then again,

a) I also took the time to verify that the owner did indeed
correctly clone the original drive (and have a data backup)
before I opened the case;

b) I'd never opened an iMac before, so I went slowly & deliberately,
and following the step-by-step instructions;

c) I also upgraded the RAM while I was replacing the 2.5" HDD
with an SSD;

d) I also had to prepare & clear the workspace, unpack the box
of replacement parts, verify inventory, etc.

All in all, I'd say that it took me 3-4 hours from "okay here's
the pile of stuff" to "all done & all cleaned up"...but that also
included a lunch break, etc.

it makes a lot more sense to optimize a computer for every day use,
versus something that *might* happen.

some cars have the battery in the wheel well, requiring a wheel to
be removed just to swap the battery. since car batteries usually last
5-10 years, that's a very good design decision.


No, it's a horrible decision. Batteries here rarely last 5 years due to
the harsh winters. Having to remove a wheel to even examine a battery
for its condition is absolute stupidity. I see why you admire it.


Checking battery condition? Is this still the 1970s or something?
Batteries have been pretty much maintenance free for a couple of
decades now.

.....oh, and except for extreme (nee Arctic level) cold, it is
usually heat and NVH that tends to kill off batteries.

For example, I'm personally in US Climatic Zone 5 and while I
normally expect 5+ years life, it does depend: I replaced one
battery this summer (in a low mileage 'collector') which when
we checked the service records turned out to be 2 weeks short
of 14 years old...and FYI, for all but 3 of those years, this
particular vehicle used to be stored outside in the winter
(it only started to be garaged in 2014, when we learned that
it had become a 'collectible' worth more today than when new).


-hh
  #79  
Old November 16th 17, 04:05 AM posted to rec.photo.digital
PeterN[_7_]
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Posts: 1,056
Default Ripe Apples

On 11/15/2017 12:13 PM, nospam wrote:
In article , PeterN
wrote:

The in context and clear meaning of my statement is that glossy monitors
have issues displaying color gradations in the dark and shadow areas.

they don't, and retina displays are not glossy anyway.

My
conclusion was drawn after I had conversations with users, and
manufacturers representatives, including Apple.

your conclusion is wrong and your refusal to learn is even worse.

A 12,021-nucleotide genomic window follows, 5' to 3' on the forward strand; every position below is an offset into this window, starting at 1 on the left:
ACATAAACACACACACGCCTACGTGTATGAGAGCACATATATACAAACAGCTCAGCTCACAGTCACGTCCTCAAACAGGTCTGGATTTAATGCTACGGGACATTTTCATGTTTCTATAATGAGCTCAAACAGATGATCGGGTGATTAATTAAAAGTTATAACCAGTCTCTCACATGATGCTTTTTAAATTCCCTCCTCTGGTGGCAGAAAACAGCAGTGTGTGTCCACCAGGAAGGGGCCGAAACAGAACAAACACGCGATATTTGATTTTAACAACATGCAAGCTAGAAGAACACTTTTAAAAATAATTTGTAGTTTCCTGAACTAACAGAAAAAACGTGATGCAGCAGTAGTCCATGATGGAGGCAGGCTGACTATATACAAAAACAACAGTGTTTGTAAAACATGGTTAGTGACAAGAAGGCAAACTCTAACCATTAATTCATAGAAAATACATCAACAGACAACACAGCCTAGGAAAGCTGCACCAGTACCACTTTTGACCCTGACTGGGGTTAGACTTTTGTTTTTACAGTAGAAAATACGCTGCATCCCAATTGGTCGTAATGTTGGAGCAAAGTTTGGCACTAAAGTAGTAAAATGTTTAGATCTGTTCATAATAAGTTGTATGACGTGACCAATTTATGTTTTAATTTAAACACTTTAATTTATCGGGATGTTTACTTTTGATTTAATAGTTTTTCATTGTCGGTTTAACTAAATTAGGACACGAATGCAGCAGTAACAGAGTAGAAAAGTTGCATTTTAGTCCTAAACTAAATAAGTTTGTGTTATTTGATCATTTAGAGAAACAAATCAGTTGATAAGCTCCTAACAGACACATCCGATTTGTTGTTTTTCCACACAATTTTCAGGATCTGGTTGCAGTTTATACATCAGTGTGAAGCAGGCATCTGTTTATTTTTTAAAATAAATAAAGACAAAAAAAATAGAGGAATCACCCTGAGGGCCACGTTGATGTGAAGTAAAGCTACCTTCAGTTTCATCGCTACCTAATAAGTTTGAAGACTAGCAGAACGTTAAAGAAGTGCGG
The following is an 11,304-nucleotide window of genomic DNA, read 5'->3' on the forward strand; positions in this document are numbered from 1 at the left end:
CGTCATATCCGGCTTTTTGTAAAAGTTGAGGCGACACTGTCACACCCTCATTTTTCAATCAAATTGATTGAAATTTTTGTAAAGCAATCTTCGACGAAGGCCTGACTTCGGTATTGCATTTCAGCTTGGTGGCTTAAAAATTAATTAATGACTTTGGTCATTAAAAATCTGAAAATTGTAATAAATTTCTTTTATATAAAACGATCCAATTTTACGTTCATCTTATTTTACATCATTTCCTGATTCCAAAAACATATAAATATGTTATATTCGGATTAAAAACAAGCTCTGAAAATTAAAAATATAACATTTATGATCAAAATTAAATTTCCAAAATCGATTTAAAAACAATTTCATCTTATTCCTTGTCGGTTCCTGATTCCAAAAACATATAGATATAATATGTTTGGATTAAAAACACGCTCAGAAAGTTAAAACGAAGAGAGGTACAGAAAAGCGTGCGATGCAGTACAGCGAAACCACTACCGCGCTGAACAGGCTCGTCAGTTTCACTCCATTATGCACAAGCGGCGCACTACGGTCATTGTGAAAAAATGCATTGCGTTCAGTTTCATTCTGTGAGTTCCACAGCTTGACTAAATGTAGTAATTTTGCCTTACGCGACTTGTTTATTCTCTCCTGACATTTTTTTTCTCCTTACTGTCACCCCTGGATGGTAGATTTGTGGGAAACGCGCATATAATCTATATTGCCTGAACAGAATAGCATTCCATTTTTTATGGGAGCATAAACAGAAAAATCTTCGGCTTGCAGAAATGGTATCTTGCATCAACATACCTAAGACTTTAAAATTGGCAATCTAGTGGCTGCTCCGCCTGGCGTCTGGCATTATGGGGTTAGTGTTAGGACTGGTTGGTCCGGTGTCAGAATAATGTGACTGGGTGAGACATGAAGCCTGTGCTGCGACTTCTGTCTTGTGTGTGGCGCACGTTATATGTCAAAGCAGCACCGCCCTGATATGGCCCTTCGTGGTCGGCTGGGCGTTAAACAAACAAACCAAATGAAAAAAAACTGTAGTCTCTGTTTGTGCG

That's your problem.


no it isn't.

What I have is working well.


nobody said it didn't work well.

the point is that there are other options, potentially much better
options, but you blindly dismiss them without even evaluating them.


Once again you, by your own words, prove that you are only look for an
argument, not to have a reasonable discussion. I evaluated a lot of
monitors, including some branded by Apple, before I made my decision. I
feel no compulsion to discuss this further.

--
PeterN
  #80  
Old November 16th 17, 04:45 AM posted to rec.photo.digital
nospam
external usenet poster
 
Posts: 22,088
Default Ripe Apples

In article , PeterN
wrote:

The in context and clear meaning of my statement is that glossy monitors
have issues displaying color gradations in the dark and shadow areas.

they don't, and retina displays are not glossy anyway.

My
conclusion was drawn after I had conversations with users, and
manufacturers representatives, including Apple.

your conclusion is wrong and your refusal to learn is even worse.

That's your problem.


no it isn't.

What I have is working well.


nobody said it didn't work well.

the point is that there are other options, potentially much better
options, but you blindly dismiss them without even evaluating them.


Once again you, by your own words, prove that you are only look for an
argument, not to have a reasonable discussion.


once again, you're wrong.

I evaluated a lot of
monitors, including some branded by Apple, before I made my decision. I
feel no compulsion to discuss this further.


you did so long before there were retina displays and also received bad
advice. your conclusion is therefore not valid.